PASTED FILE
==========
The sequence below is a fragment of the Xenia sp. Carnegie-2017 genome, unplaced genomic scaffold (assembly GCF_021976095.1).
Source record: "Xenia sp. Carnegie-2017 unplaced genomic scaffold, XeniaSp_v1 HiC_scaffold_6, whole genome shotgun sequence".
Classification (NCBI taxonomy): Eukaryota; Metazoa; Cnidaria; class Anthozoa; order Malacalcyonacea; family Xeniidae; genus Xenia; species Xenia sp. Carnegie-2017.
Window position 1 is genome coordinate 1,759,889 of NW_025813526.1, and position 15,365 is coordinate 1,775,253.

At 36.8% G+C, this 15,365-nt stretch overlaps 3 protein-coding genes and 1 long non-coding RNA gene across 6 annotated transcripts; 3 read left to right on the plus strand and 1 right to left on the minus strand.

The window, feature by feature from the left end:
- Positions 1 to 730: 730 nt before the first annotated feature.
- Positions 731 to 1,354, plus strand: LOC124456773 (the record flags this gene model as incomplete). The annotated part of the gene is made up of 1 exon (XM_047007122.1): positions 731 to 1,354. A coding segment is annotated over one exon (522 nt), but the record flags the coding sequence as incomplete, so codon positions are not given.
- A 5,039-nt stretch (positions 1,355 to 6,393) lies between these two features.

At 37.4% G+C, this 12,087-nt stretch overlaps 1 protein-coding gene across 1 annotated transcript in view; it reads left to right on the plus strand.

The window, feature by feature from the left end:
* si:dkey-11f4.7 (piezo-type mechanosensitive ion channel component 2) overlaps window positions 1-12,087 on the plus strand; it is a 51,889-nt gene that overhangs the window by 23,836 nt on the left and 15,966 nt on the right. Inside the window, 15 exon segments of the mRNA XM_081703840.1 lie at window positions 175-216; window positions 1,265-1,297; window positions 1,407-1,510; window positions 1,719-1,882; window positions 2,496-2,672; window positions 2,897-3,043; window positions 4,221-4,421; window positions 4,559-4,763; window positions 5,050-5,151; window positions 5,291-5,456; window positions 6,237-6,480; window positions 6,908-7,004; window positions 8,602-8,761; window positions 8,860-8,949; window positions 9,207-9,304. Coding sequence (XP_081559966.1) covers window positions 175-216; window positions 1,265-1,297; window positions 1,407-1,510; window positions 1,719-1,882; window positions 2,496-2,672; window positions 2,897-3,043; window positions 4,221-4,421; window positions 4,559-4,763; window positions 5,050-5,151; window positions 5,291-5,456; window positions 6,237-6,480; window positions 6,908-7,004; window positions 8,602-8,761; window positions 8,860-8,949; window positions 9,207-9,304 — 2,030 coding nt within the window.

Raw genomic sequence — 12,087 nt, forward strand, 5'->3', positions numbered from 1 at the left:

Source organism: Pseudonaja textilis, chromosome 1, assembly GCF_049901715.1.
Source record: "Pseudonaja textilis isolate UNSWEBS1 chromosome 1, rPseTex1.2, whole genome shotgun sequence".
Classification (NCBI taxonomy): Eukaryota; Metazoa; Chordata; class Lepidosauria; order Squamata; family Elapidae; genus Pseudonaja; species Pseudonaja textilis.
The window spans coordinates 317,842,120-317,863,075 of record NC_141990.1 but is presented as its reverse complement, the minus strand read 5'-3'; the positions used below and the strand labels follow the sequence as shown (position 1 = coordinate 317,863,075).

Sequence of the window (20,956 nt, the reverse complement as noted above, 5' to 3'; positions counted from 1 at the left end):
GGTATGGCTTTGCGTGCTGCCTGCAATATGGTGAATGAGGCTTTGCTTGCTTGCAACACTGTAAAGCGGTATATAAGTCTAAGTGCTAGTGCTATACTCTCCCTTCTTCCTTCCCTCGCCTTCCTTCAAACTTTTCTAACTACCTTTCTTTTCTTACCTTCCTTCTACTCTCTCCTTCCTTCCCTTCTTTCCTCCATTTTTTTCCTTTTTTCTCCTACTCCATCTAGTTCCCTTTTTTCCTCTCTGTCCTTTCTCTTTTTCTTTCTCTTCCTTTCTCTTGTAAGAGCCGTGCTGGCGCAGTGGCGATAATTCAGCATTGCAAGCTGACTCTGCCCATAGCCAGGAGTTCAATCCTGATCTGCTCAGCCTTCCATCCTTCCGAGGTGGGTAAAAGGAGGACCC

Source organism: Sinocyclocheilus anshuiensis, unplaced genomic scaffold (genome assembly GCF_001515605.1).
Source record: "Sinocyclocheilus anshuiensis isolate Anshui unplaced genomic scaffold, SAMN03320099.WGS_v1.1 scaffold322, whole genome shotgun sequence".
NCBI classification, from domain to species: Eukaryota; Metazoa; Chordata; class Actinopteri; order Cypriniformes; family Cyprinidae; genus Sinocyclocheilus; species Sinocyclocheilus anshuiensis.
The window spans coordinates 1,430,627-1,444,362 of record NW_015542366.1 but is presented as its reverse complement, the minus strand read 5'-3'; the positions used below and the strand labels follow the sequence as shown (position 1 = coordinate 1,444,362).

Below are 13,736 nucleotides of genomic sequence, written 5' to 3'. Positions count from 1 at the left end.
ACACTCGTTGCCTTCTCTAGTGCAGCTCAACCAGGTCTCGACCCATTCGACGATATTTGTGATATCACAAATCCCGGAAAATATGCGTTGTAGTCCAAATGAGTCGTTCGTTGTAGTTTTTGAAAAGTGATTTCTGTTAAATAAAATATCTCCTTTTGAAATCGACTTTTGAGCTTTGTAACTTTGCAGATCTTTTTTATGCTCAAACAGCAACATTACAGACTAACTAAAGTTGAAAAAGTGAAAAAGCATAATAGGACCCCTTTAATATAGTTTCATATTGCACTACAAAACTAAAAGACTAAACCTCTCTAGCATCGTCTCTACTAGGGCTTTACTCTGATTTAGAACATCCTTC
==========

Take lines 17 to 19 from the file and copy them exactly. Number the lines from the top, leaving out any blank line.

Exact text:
The window spans coordinates 317,842,120-317,863,075 of record NC_141990.1 but is presented as its reverse complement, the minus strand read 5'-3'; the positions used below and the strand labels follow the sequence as shown (position 1 = coordinate 317,863,075).

Sequence of the window (20,956 nt, the reverse complement as noted above, 5' to 3'; positions counted from 1 at the left end):
GGTATGGCTTTGCGTGCTGCCTGCAATATGGTGAATGAGGCTTTGCTTGCTTGCAACACTGTAAAGCGGTATATAAGTCTAAGTGCTAGTGCTATACTCTCCCTTCTTCCTTCCCTCGCCTTCCTTCAAACTTTTCTAACTACCTTTCTTTTCTTACCTTCCTTCTACTCTCTCCTTCCTTCCCTTCTTTCCTCCATTTTTTTCCTTTTTTCTCCTACTCCATCTAGTTCCCTTTTTTCCTCTCTGTCCTTTCTCTTTTTCTTTCTCTTCCTTTCTCTTGTAAGAGCCGTGCTGGCGCAGTGGCGATAATTCAGCATTGCAAGCTGACTCTGCCCATAGCCAGGAGTTCAATCCTGATCTGCTCAGCCTTCCATCCTTCCGAGGTGGGTAAAAGGAGGACCC